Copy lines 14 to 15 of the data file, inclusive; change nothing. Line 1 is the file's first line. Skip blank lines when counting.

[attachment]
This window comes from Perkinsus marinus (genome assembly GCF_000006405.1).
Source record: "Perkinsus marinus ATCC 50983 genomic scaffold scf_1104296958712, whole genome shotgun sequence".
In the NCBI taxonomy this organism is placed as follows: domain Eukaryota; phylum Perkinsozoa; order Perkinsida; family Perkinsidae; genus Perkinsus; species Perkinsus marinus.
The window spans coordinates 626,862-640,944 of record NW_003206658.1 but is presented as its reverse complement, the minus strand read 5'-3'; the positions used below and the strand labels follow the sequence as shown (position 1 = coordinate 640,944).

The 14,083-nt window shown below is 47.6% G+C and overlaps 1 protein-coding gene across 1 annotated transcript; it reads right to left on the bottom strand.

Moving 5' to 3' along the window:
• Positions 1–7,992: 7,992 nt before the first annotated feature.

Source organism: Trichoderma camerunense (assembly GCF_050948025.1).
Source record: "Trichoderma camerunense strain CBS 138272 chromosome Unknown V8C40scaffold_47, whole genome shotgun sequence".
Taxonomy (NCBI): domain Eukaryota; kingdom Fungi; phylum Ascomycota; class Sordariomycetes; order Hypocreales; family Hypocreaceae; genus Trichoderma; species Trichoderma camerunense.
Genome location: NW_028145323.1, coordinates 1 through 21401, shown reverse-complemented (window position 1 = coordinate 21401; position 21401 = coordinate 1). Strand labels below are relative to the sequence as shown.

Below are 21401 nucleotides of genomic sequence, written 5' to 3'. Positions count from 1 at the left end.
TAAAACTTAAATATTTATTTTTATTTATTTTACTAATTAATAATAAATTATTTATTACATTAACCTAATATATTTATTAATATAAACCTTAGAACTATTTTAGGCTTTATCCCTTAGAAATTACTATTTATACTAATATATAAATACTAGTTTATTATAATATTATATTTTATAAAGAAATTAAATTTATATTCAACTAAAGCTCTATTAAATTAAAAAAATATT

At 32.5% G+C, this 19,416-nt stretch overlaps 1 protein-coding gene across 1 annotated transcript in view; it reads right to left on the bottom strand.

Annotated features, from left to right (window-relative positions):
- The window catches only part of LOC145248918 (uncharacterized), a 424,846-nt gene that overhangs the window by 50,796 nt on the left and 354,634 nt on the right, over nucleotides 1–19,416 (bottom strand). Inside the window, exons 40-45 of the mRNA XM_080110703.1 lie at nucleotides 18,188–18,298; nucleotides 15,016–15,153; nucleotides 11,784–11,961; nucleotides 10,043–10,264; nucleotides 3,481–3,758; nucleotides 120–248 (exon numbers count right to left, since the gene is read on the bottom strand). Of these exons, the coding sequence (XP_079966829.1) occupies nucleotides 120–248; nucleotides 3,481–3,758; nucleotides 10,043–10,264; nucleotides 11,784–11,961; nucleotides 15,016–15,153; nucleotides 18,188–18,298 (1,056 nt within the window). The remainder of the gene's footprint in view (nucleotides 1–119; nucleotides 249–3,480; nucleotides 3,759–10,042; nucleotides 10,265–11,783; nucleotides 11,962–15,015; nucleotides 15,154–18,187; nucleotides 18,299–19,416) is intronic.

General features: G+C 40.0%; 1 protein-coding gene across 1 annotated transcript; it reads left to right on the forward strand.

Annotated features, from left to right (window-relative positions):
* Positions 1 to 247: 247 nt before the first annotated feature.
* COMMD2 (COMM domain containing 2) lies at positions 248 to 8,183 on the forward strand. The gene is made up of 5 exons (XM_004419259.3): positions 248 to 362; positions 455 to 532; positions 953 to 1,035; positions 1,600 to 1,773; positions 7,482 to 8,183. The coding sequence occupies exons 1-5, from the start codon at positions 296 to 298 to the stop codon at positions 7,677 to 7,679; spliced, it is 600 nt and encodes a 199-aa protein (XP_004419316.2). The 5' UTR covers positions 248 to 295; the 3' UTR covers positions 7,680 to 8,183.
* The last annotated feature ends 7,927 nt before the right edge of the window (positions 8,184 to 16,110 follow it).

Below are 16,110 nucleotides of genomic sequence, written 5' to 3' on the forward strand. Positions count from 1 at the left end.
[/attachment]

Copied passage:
At 32.5% G+C, this 19,416-nt stretch overlaps 1 protein-coding gene across 1 annotated transcript in view; it reads right to left on the bottom strand.

Annotated features, from left to right (window-relative positions):